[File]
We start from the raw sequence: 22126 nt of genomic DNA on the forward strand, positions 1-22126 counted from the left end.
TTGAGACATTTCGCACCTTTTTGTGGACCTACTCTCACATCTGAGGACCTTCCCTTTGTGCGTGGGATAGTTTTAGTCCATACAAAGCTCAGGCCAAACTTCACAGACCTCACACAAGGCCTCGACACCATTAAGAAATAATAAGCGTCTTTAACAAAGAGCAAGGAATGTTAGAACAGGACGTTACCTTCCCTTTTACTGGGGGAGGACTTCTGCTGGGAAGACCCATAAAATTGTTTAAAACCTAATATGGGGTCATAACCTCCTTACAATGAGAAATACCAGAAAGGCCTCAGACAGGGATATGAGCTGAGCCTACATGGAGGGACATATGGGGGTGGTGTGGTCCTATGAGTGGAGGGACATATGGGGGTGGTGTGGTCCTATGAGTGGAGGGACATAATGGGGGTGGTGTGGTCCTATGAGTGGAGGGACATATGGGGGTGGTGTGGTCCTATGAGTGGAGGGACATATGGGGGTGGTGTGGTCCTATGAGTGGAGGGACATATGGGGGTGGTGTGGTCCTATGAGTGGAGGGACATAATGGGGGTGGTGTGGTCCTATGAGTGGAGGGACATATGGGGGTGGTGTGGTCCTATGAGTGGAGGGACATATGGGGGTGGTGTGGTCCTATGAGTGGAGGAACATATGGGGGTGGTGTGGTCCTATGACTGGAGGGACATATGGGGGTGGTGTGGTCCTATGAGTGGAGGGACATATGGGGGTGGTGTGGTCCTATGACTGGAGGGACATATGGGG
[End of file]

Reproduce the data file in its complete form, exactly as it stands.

We start from the raw sequence: 22126 nt of genomic DNA on the forward strand, positions 1-22126 counted from the left end.
TTGAGACATTTCGCACCTTTTTGTGGACCTACTCTCACATCTGAGGACCTTCCCTTTGTGCGTGGGATAGTTTTAGTCCATACAAAGCTCAGGCCAAACTTCACAGACCTCACACAAGGCCTCGACACCATTAAGAAATAATAAGCGTCTTTAACAAAGAGCAAGGAATGTTAGAACAGGACGTTACCTTCCCTTTTACTGGGGGAGGACTTCTGCTGGGAAGACCCATAAAATTGTTTAAAACCTAATATGGGGTCATAACCTCCTTACAATGAGAAATACCAGAAAGGCCTCAGACAGGGATATGAGCTGAGCCTACATGGAGGGACATATGGGGGTGGTGTGGTCCTATGAGTGGAGGGACATATGGGGGTGGTGTGGTCCTATGAGTGGAGGGACATAATGGGGGTGGTGTGGTCCTATGAGTGGAGGGACATATGGGGGTGGTGTGGTCCTATGAGTGGAGGGACATATGGGGGTGGTGTGGTCCTATGAGTGGAGGGACATATGGGGGTGGTGTGGTCCTATGAGTGGAGGGACATAATGGGGGTGGTGTGGTCCTATGAGTGGAGGGACATATGGGGGTGGTGTGGTCCTATGAGTGGAGGGACATATGGGGGTGGTGTGGTCCTATGAGTGGAGGAACATATGGGGGTGGTGTGGTCCTATGACTGGAGGGACATATGGGGGTGGTGTGGTCCTATGAGTGGAGGGACATATGGGGGTGGTGTGGTCCTATGACTGGAGGGACATATGGGG